Public and Private Partners Unite to Scale Up Treatment of Childhood Diarrhea and Pneumonia

Partners pledge $20 million to support diarrhea treatment programs

For Immediate Release

Thursday, June 14, 2012
Public Information
202-712-4810
Child Survival Call to Action

WASHINGTON, D.C. - Today, two private companies, the U.S. and Canadian governments, and multiple leading global health organizations have joined together to accelerate progress toward ending preventable child deaths from diarrhea and pneumonia in the highest burden countries. 

Announced at the Child Survival Call to Action meeting convened by the Government of Ethiopia, India and the United States in close collaboration with UNICEF, the partnership embodied by the “Declaration on Scaling Up Treatment of Childhood Diarrhea and Pneumonia” seeks to unite governments, private sector partners, donors, and non-government organizations around saving over two million children’s lives every year. 

Diarrhea and pneumonia are among the leading killers of children under the age of five worldwide- responsible for 29 percent of all child deaths.  The majority of these deaths occur in a few high-burden countries in sub-Saharan Africa and South Asia.  Yet most deaths could be prevented with highly effective and low-cost treatment.  The need to rapidly scale up access to treatment was highlighted by the recent UN Commission on Life-Saving Commodities for Women and Children, which included oral rehydration salts (ORS), zinc, and amoxicillin within its mandate.   

No one organization, company or government can end preventable child deaths within a generation.  Scaling up treatment for these two diseases requires an intensive simultaneous push by public and private sector partners who each bring unique contributions to translate plans into actions.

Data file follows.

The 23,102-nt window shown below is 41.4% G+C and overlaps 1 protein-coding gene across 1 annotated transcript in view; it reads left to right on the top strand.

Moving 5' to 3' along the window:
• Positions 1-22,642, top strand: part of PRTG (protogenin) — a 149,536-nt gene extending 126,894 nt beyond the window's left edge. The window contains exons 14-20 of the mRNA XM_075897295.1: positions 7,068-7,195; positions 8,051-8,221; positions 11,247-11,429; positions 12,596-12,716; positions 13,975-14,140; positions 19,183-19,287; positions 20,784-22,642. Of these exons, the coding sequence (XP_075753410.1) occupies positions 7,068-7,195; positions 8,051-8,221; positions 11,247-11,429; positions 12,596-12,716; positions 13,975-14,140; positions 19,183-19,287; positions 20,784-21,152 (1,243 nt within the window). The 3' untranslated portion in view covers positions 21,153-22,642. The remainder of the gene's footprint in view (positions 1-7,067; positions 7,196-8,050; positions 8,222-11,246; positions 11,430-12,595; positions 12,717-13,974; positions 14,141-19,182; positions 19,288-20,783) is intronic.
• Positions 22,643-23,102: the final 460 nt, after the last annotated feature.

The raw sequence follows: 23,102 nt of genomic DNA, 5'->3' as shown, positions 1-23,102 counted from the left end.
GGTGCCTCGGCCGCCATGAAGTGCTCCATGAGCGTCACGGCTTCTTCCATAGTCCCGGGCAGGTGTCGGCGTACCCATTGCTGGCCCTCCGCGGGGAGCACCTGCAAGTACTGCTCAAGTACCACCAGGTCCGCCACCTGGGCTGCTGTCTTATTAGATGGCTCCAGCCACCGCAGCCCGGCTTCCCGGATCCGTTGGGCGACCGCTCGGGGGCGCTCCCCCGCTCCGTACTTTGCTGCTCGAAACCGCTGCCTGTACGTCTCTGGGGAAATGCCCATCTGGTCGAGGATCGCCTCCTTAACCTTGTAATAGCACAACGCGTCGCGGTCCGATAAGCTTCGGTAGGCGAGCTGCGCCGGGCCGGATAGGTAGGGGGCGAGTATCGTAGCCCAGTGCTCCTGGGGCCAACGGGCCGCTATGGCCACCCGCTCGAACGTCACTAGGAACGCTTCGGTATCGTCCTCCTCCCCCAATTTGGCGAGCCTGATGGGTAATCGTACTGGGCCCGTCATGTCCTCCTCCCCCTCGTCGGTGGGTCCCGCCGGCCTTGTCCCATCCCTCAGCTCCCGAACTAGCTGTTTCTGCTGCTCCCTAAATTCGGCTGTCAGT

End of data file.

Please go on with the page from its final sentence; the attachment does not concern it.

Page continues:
Recognizing that reaching this ambitious goal requires a new way of doing business, the Declaration creates a platform for partners to align financial and technical resources to scale up the use of ORS and zinc for diarrhea, and amoxicillin for pneumonia, for maximum impact.  The partnership will be a catalyst to support partners’ in-country efforts to build political will and awareness, support sustained demand creation, promote improved access to effective, high-quality treatment products in both public and private sectors, support the creation of public-private partnerships within focal countries, scale up use of these life-saving products for every case of childhood diarrhea or pneumonia, and harmonize tracking of progress. 

In support of this Declaration, the Zinc Alliance for Child Health (ZACH) - a private-public-civil society partnership that includes Teck Resources Limited (Teck), the Micronutrient Initiative, and the Canadian International Development Agency- will allocate $15 million to support the implementation of national scale up plans for zinc and ORS in prioritized high-burden countries.  In addition, McCann Health, one of the world’s largest marketing communications companies, committed $5 million of in-kind resources and technical assistance to support the design and implementation of marketing campaigns to increase awareness of and demand for ORS and zinc – a critical barrier to ensuring universal use of these products.  Through these pledges, the companies and organizations will provide more than $20 million to support the scale-up of diarrhea treatment programs.

In addition, several of the highest burden countries – including Nigeria – are developing and adopting ambitious national strategies to rapidly expand the proportion of children with access to essential medicines for the treatment of diarrhea and pneumonia.

Signatories to the Declaration include the U.S. and Canadian governments, the Clinton Health Access Initiative, the MDG Health Alliance, Teck, McCann Health, and the International Zinc Association along with a number of implementing partners.  A copy of the Declaration and more information on the commitments may be found at www.apromiserenewed.org and www.usaid.gov.

Media contacts for partners are listed below.

Last updated: October 23, 2014

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